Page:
It was widely reported coach Brad McCrimmon was the only Canadian among the dead when the plane carrying members of Lokomotiv Yaroslavl crashed shortly after takeoff. That was technically true, but there was another proud Canadian on that flight who perished as well.
Former NHLer Igor Korolev, who was McCrimmon’s assistant and was also killed in the crash, became a Canadian citizen in 2000 when he played for the Toronto Maple Leafs. And that was a good thing because anyone who ever encountered him would be proud to include Korolev among his citizenry.
Of the 43 people who perished when the Yak-42 crashed in Russia, I had personal experiences with only two of them – former Maple Leafs Korolev and Alexander Karpovtsev, who were both assistant coaches with Yaroslavl. I covered both of them on a daily basis as a beat writer for The Toronto Star and found both of them to be very decent men and, in their own ways, valuable hockey players. After watching Korolev play four years and Karpovtsev two with the Maple Leafs, it came as no surprise to me that both of them were coaching.
Korolev was quiet and introspective, but he was also a wonderful guy who was engaging and interesting once the cameras and tape recorders were turned off. After being claimed on waivers by the Winnipeg Jets in 1995, Korolev pursued Canadian citizenship along with his wife after his children were born here. While he was preparing to take the citizenship test, he would often engage the media in discussions about Canadian politics. He took his duties as a citizen of Canada seriously and was proud of his adopted country.
By the time he joined the Leafs, he had carved a niche as a third-line player and able penalty-killer. He certainly knew both ends of the ice well enough to excel defensively and score 20 goals for the Leafs one season. And in a dressing room that could have been fractured by the fact there were as many as five Russians on the team at the time, Korolev was a binding force. He was also a team leader among the Russian Maple Leaf players that included Dmitry Yushkevich, Danny Markov, Sergei Berezin and Karpovtsev.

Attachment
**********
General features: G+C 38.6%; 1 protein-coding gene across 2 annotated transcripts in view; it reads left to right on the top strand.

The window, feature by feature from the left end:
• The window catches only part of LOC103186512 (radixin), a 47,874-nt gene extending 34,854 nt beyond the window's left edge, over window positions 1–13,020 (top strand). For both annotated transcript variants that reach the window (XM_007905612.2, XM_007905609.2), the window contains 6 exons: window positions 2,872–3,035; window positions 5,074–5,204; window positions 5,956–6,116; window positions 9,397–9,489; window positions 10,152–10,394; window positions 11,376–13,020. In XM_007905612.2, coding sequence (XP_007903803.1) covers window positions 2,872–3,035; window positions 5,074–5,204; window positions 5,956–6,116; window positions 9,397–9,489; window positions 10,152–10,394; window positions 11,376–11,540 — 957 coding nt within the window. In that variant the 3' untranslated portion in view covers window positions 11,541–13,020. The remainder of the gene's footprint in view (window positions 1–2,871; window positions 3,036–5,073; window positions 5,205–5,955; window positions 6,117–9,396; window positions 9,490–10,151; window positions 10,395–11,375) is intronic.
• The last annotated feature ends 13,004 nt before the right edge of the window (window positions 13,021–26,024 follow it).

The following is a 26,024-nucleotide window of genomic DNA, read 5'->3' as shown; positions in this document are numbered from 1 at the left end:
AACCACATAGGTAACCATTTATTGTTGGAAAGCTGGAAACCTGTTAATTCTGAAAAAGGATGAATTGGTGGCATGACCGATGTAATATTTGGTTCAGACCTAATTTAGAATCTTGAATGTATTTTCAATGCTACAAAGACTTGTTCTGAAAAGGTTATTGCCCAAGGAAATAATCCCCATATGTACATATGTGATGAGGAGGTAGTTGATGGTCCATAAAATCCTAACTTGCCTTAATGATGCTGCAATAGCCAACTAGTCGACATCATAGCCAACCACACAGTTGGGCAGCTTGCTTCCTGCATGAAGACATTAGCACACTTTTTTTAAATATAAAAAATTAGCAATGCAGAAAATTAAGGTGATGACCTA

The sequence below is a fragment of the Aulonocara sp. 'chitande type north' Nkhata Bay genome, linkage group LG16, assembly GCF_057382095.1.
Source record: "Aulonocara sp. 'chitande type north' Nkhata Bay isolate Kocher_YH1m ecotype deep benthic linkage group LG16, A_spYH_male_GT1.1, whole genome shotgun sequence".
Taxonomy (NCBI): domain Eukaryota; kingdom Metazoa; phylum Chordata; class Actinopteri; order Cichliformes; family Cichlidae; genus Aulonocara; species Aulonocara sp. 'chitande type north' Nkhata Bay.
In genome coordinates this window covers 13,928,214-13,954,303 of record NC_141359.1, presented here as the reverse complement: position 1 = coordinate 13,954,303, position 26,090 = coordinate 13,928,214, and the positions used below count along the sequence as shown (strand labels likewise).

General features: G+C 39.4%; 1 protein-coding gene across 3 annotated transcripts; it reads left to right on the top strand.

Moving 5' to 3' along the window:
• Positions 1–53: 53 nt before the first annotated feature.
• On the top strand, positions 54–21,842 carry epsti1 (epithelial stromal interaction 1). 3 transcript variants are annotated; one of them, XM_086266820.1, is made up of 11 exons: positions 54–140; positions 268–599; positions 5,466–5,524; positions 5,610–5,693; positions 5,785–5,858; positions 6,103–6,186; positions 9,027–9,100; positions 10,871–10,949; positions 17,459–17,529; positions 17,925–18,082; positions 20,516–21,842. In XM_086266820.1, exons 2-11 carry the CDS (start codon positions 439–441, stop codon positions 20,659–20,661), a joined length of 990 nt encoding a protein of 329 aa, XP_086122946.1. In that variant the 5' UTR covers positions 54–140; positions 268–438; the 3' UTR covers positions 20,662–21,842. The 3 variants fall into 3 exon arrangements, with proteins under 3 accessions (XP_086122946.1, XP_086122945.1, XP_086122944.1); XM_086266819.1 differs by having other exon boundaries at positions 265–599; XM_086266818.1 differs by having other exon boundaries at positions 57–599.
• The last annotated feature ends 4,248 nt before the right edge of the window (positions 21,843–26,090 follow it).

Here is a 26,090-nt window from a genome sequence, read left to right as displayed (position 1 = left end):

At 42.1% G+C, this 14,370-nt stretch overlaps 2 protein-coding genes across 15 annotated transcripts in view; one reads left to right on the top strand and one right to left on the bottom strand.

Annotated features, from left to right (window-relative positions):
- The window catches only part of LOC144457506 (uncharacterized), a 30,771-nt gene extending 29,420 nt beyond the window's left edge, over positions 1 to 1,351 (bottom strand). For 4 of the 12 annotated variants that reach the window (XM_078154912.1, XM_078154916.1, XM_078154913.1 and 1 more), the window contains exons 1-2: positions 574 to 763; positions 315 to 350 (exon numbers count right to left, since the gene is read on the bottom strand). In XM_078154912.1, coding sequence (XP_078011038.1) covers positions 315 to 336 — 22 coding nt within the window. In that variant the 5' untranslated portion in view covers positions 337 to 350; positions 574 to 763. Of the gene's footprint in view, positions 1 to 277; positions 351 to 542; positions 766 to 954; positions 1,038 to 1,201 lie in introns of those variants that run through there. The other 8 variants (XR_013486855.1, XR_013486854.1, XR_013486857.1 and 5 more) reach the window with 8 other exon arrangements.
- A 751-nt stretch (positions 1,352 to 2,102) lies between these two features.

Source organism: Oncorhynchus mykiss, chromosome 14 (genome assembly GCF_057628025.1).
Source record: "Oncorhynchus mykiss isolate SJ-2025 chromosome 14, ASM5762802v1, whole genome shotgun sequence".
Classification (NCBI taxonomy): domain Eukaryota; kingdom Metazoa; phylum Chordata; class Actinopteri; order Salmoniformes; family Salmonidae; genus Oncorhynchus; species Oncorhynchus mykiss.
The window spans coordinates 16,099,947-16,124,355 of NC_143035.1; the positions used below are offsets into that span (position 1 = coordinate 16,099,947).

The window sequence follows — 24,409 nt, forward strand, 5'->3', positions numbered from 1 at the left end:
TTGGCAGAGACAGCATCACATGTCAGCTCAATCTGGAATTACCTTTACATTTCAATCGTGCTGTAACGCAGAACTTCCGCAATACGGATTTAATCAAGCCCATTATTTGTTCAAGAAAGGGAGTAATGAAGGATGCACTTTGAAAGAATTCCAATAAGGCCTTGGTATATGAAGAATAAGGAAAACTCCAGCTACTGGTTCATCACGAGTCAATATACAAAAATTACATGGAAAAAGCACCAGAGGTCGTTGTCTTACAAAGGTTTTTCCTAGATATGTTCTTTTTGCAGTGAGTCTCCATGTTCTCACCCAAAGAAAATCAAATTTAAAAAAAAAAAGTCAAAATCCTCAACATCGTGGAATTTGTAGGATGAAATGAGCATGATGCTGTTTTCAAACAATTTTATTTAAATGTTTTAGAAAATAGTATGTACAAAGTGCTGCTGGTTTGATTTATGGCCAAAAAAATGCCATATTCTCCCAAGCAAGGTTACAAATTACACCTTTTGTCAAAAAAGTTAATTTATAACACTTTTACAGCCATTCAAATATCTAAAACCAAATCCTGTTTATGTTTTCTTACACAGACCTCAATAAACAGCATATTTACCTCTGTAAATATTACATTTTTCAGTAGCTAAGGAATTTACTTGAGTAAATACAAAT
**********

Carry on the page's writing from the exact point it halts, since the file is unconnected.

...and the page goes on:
It has long been known that some young Russian players have figured out they can get out of things such as talking to the media and making public appearances by not letting on that their grasp of the English language is very good. Korolev, for one, would not allow that to happen with Markov and told him as much during Markov’s rookie season with the Leafs.
In Karpovtsev, the Leafs got a Stanley Cup winner and a terrific defensive defenseman when they acquired him from the New York Rangers in exchange for Mathieu Schneider in 1998. Prior to coming to Toronto, Karpovtsev had a reputation for being brittle. And while he missed his fair share of games with the Leafs, he struck me as the kind of guy who would never hesitate to step in front of a slapshot or battle for possession in the corner.
And his hockey IQ was off the charts. He always seemed to be in perfect defensive position and thought the game on a higher level than most. During one game against the Carolina Hurricanes, the Leafs were killing a penalty and were forced to take a draw deep in their own end against Ron Francis, who at the time was one of the top faceoff men in the league. Prior to the puck being dropped, Karpovtsev gently nudged his centerman out of the faceoff circle and took the draw himself. His thinking was that regardless of who took the faceoff, the Leafs would likely lose it and if that were the case, by taking the draw he would at least have body position on Francis in front of the net.
And while he was also very quiet, he was a proud player as well. One time I wrote a generally positive feature on him, but pointed out his slapshot from the point was pretty weak. That day he pulled me aside in the dressing room and asked if I knew he once won the hardest shot in the New York Rangers skills competition.
What makes this even more tragic was Korolev died one day after his 41st birthday, while Karpovtsev was the same age.
I can’t help but think they, and their teammates, had so much more to give.
Ken Campbell, author of the book Habs Heroes, is a senior writer for The Hockey News and a regular contributor to THN.com with his column.
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